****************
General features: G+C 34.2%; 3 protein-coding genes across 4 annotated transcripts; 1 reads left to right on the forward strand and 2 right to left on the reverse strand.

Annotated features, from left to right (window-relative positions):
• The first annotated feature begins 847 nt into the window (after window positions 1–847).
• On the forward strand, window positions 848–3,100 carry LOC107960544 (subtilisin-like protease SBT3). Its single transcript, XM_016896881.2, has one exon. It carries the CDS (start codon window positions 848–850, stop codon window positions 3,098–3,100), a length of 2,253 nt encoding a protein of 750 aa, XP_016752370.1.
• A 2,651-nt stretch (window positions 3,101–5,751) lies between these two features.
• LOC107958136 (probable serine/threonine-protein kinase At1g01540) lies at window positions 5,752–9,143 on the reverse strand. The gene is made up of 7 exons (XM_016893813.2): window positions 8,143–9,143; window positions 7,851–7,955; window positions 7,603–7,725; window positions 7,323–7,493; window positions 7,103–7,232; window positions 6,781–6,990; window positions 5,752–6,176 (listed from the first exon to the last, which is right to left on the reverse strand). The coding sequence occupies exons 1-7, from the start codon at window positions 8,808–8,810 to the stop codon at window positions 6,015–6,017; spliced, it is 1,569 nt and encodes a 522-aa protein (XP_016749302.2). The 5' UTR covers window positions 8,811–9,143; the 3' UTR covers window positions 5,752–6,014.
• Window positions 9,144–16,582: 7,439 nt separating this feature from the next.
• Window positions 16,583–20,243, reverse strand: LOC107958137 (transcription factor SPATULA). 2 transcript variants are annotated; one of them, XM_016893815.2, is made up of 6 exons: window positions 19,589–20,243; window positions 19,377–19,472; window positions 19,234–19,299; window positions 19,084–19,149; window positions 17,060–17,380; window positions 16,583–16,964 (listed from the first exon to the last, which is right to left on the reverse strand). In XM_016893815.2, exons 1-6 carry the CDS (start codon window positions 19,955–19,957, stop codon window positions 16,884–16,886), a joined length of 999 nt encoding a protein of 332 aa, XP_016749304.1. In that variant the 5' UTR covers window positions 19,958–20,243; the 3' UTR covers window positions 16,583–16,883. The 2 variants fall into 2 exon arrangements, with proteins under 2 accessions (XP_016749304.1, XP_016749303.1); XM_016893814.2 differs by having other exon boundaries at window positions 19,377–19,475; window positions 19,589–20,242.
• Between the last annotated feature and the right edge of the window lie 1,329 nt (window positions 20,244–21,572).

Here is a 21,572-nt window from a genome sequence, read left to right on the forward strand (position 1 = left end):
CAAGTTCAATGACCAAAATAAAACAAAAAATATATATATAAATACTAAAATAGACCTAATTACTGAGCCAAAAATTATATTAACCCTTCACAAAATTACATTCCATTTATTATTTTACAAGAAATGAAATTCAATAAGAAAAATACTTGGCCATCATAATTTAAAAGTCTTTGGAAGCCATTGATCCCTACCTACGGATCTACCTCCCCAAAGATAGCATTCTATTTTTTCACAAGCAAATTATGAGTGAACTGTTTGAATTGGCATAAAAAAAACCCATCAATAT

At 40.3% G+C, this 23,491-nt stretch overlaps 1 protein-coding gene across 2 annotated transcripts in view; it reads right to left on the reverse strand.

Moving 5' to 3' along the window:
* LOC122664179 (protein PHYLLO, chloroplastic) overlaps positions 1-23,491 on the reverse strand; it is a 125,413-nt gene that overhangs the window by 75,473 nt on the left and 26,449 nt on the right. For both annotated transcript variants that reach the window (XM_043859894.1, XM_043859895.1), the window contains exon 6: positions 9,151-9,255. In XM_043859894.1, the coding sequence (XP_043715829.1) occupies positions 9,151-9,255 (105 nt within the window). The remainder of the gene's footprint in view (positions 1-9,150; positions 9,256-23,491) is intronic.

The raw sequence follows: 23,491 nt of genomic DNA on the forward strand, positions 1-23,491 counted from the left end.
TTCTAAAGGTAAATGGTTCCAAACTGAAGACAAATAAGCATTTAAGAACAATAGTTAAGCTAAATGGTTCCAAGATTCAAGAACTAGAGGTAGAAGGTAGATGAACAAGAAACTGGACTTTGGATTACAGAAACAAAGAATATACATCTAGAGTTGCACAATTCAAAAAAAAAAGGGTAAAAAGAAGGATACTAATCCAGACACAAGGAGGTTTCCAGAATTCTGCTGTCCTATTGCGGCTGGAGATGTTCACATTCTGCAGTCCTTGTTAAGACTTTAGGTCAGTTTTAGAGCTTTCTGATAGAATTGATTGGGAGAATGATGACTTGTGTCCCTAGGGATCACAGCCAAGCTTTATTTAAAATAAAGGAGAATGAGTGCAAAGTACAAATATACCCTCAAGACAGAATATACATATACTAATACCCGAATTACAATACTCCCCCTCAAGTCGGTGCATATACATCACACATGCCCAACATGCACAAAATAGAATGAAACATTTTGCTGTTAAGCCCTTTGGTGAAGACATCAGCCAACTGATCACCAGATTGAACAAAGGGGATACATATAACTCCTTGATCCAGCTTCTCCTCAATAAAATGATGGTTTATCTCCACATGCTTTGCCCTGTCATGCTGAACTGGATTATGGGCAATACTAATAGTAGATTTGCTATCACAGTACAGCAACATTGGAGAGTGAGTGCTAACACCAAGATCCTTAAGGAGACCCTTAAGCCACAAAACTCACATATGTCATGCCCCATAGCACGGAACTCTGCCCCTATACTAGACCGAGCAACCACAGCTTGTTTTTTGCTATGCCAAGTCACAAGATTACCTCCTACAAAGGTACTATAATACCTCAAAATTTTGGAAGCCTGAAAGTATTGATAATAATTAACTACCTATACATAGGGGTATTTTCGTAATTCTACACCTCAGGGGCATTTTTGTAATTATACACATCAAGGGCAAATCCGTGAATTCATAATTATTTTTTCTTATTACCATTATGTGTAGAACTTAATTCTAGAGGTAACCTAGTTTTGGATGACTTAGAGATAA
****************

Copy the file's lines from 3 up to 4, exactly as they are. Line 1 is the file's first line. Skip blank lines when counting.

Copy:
• The first annotated feature begins 847 nt into the window (after window positions 1–847).
• On the forward strand, window positions 848–3,100 carry LOC107960544 (subtilisin-like protease SBT3). Its single transcript, XM_016896881.2, has one exon. It carries the CDS (start codon window positions 848–850, stop codon window positions 3,098–3,100), a length of 2,253 nt encoding a protein of 750 aa, XP_016752370.1.